• 34 Partner and collaborate with government agencies and the private sector to establish a national supply chain forensics/monitoring program and develop analytical tools to monitor supply chains for impending threats or security issues. Identify and apply methods to appropriately classify maps, lists, essential industries, and other information on critical goods and their supply chains to prevent disclosure to U.S. adversaries. This effort should be supported by the Department of Commerce in partnership with DHS and the National Geospatial Intelligence Agency.
  • 51 & 58 Track hazardous material and employee risk assessment. (49 CFR 1572)

Programs

  • Security in supply chain is concerned primarily with resilience. (Section 3.4)
  • “Benefits and Needs for an Integrated Approach to Cyber-Physical Security for Transportation” [2] "Physical security system technologies and designs must include cybersecurity protections similar to those used in other IT systems and be monitored for intrusions as other IT networks are. Organizations need to treat physical security technologies as part of their IT networks, and ensure that cybersecurity is part of system design, management, and operations."

Solutions

  • Like the DoD the DHS defines Intrusion Detection Systems (IDS) to operate within a data processing domain. In other words, it is the responsibility of the data processor to find all problems. See, for example the Surface Transportation Cybersecurity Toolkit, mostly point the private companies back to reports published by CISA.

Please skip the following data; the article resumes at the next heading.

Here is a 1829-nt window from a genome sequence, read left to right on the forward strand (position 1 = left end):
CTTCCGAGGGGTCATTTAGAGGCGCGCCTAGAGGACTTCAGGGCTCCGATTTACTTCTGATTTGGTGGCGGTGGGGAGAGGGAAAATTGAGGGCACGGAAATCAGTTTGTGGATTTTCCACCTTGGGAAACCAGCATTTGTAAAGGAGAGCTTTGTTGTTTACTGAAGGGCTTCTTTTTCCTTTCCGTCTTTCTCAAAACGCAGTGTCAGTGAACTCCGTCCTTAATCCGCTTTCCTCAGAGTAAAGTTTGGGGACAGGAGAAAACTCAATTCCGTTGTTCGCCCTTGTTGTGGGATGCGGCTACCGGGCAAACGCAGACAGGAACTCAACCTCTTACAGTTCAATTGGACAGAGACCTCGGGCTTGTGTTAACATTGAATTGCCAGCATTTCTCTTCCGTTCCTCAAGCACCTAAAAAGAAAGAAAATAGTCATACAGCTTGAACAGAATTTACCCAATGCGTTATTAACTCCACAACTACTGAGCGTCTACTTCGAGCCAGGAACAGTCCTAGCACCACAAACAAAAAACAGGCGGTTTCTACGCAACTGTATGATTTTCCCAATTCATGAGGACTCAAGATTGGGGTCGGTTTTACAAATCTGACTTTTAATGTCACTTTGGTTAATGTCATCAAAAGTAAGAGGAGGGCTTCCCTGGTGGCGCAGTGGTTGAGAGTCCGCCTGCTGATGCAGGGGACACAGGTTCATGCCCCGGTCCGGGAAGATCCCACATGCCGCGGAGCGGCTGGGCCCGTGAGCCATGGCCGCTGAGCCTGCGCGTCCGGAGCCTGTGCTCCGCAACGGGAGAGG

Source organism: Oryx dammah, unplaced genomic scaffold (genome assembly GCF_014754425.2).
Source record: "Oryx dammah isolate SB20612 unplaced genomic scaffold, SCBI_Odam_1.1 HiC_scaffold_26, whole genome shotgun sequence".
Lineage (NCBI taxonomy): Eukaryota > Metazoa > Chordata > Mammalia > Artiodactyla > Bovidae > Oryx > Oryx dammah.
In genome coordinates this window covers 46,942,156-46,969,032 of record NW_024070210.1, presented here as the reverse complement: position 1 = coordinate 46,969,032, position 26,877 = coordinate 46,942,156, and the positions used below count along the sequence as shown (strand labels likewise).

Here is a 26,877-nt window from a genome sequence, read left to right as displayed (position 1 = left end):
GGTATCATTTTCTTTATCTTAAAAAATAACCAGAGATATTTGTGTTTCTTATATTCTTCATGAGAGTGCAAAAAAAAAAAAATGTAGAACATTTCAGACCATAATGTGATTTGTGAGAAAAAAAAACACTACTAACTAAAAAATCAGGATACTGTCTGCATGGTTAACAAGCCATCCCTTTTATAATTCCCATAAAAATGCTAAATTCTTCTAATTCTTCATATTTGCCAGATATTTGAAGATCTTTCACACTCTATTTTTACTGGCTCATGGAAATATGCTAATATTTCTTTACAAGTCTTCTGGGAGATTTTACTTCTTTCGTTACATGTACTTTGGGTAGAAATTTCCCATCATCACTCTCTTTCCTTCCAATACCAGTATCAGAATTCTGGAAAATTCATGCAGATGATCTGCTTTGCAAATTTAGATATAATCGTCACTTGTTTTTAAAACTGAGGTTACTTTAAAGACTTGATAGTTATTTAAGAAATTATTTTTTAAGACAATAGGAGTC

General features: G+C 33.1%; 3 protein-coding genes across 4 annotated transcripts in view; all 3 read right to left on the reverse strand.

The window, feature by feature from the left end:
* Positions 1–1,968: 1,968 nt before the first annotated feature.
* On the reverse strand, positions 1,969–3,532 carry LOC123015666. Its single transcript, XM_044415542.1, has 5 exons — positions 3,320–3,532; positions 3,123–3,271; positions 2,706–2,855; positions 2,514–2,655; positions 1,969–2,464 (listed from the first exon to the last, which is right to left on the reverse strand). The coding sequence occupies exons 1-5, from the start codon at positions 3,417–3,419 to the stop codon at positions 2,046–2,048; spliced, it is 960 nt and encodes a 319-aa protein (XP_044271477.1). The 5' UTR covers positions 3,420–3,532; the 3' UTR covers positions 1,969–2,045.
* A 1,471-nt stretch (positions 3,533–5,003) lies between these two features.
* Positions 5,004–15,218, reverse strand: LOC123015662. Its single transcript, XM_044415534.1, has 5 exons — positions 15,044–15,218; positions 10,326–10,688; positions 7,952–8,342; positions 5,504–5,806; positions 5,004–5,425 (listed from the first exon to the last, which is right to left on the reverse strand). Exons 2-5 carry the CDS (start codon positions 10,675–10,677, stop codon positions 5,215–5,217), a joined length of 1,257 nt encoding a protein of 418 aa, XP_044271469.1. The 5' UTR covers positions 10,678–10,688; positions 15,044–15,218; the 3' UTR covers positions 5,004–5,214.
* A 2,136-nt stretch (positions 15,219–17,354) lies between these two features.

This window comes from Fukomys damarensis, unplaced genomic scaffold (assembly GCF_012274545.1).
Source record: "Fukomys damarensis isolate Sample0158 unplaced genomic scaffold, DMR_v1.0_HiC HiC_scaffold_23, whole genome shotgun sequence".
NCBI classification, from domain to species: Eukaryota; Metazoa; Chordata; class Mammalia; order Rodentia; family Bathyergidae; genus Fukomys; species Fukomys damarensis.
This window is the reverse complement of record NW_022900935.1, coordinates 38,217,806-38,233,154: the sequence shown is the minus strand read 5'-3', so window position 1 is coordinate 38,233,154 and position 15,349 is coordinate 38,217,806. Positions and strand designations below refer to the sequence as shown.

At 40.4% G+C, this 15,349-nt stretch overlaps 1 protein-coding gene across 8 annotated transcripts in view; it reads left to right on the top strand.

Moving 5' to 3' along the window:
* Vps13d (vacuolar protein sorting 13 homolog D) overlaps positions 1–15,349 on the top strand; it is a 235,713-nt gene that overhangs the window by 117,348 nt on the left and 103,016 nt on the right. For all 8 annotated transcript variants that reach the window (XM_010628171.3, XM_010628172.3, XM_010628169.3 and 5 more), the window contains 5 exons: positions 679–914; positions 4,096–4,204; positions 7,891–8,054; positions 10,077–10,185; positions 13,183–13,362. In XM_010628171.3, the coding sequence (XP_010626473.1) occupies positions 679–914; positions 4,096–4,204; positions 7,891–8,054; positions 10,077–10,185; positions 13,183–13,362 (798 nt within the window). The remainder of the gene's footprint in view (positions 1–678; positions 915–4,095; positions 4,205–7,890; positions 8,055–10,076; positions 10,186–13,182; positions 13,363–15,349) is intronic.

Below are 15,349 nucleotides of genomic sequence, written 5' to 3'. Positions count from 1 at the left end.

• The reporting of intrusions to CERT or CVE are somewhat random occurrences, many are from security firms that scan for intrusions externally.
  • Major platform that handle data for consumers also have large security departments that scan the data in their domain that includes their customers.
  • External scans for intrusions are limited to a very few companies, like VeriClouds.com.
  • A report by RAND for the Air Force described cybersecurity for the supply chain as starting at the design phase and followed through till the part was shipped. This completely ignore threats that are initiated long after the design is long complete and support systems must still function to keep the equipment running.

Towards Resilience

  • A resilient system continues to run even when unexpected events occur. This requires monitoring the results in the field and not a reliance on reports that may be years old. Unlike existing solutions that depend on the source to report problems, including cybersecurity problems, resilient solutions need to examine the threat landscape continuously to determine when and where new exploits are discovered.
  • The most obvious source of unexpected exploits is Internet of Things where devices are deployed with no consideration on the evolution of new threats in the Ecosystem.

References

  1. TSA Employee Stories, TSA supply chain strong amidst COVID-19 (2020-05-29) https://www.tsa.gov/about/employee-stories/tsa-supply-chain-strong-amidst-covid-19
  2. . Zimmerman and M. G. Dinning (November 2017) “Benefits and Needs for an Integrated Approach to Cyber-Physical Security for Transportation,” In Transportation Systems Resilience: Preparation, Recovery, and Adaptation, Transportation Research Circular E-C226, Transportation Systems Resilience Section, Standing Committee on the Logistics of Disaster Response and Business Continuity, Standing Committee on Emergency Evacuations, Standing Committee on Critical Transportation Infrastructure Protection, Transportation Research Board, Washington, DC: National Academies Transportation Research Board, pp. 15-21. http://onlinepubs.trb.org/onlinepubs/circulars/ec226.pdf